2009 Display season

Airplane Picture - Windermere Airshow 2009

Picture - Windermere Airshow 2009

As the aircraft currently operates under Visual Flight Rules (VFR), it cannot fly IFR in cloud to clear higher altitudes where there turbulence is lower. Flying VFR in lower often turbulent air adds to airframe fatigue and this increases fatigue-index (FI) consumption. In 2010 the aircraft will be limited to between 30 and 40 hours flight-time, to help reduce FI usage and thus preserve the airframe. As a result, the number of air show appearances will be fewer than in 2009. Some two-day fly-in shows may be limited to just one appearance, with the first day being given preference to allow the second day to act as a reserve in case of technical or weather difficulties.

Airplane Picture - On the ground at Leuchars 2009

Picture - On the ground at Leuchars 2009

2010 Display season

Scheduled appearances for the 2010 season, subject to weather and serviceability, provisional events subject to confirmation.


United Kingdom

Royal Air Force
No. 27 Squadron RAF
No. 50 Squadron RAF
No. 55 Squadron RAF
No. 230 Operational Conversion Unit RAF

Vulcan to the Sky Trust

Airplane Picture - Lining up for departure from RAF Fairford at the end of the 2010 Royal International Air Tattoo

Picture - Lining up for departure from RAF Fairford at the end of the 2010 Royal International Air Tattoo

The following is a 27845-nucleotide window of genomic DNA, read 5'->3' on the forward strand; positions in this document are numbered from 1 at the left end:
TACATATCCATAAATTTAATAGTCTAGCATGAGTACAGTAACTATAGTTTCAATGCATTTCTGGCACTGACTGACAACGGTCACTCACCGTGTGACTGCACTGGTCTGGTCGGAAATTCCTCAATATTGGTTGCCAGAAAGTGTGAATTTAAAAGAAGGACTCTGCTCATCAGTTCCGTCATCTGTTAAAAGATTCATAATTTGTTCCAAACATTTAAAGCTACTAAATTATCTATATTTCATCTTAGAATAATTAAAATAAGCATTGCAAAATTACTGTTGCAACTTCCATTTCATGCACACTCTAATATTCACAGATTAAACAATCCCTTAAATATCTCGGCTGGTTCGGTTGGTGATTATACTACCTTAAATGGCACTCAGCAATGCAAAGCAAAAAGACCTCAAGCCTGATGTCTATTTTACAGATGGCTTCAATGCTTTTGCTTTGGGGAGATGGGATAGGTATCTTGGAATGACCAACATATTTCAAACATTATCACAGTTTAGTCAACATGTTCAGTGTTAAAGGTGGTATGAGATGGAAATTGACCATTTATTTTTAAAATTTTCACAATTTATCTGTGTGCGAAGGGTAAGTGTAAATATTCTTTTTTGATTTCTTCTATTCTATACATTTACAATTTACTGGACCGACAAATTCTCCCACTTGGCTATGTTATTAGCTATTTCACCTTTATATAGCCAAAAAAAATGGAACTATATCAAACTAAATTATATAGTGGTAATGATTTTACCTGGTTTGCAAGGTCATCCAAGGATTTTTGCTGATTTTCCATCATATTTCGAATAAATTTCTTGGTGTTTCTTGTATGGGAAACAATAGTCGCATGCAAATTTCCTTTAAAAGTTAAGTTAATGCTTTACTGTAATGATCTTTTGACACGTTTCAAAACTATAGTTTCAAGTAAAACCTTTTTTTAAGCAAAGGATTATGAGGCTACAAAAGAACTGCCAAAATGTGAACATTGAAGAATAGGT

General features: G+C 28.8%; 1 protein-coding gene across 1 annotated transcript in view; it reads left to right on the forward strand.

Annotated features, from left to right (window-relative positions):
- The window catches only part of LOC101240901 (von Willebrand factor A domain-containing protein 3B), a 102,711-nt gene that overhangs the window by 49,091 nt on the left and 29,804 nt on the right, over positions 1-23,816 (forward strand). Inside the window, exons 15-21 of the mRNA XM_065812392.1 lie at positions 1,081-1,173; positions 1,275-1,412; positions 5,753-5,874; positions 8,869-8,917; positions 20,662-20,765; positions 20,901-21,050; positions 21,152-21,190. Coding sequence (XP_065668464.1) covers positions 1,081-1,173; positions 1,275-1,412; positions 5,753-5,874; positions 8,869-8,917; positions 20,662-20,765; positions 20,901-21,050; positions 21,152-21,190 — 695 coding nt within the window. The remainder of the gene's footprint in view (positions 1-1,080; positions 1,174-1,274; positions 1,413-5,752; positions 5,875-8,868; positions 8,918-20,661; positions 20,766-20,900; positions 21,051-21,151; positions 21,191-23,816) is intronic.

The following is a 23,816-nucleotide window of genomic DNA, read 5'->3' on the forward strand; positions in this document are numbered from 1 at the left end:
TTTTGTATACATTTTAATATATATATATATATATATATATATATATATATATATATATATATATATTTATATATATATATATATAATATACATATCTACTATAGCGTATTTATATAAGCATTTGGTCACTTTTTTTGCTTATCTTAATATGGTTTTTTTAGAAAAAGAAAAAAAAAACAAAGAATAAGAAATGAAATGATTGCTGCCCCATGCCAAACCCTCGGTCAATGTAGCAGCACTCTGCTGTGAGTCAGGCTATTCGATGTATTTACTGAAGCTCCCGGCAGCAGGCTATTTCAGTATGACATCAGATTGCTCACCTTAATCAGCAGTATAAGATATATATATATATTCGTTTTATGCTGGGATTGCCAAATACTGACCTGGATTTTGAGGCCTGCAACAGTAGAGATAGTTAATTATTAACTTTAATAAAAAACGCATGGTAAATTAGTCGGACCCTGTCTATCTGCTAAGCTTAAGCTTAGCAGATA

Funding concerns

On 9 September 2008, the Chief Executive of the Vulcan To The Sky Trust, Dr Robert Pleming, announced on XH558's site that there were serious shortfalls in the aircraft's funds suggesting that "...it looks as if the door may now be closing on the future of the Vulcan in flight. I think that anyone wishing to see a Vulcan in flight should do so as soon as possible." and that "If we don’t achieve a significant change of circumstances soon, we won’t be able to carry out our role of ‘Honouring the Past, Inspiring the Future’, providing the once-seen, never-forgotten sight of XH558 in flight to a new generation; stimulating interest in design and engineering; and telling people about an important period in our nation’s history".

XH558 still has no commercial sponsors and relies on public donations and fundraising events organised by the Vulcan To The Sky Club members and supporters. In December 2008, the Vulcan To The Sky Trust set up a pledge scheme to raise £1 million by early 2009 to pay debts and cover servicing and operating costs for the 2009 display season. On March 6 the appeal reached its target.

To fund maintenance work on XH558 that had to be brought forward from 2011, the Vulcan To The Sky Trust conducted a fresh campaign to raise further donations from the public. The Vulcan 50th Birthday appeal sought to raise an additional £800,000 ($1,280,000) by the end of March 2010, of which £500,000 ($800,000) was needed by the end of February 2010 to enable work to begin. On 24 February more than £400,000 was donated by an anonymous benefactor, passing the "survival level" target for necessary engineering maintenance to begin.

The VTST continues to run its 50th Anniversary Appeal for donations with the aim of building a sizeable cushion of additional donations as a prudent contingency. In the absence of a major ongoing sponsor, the Trust now aims to keep raising funds from public donations year-round.

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Source: WikiPedia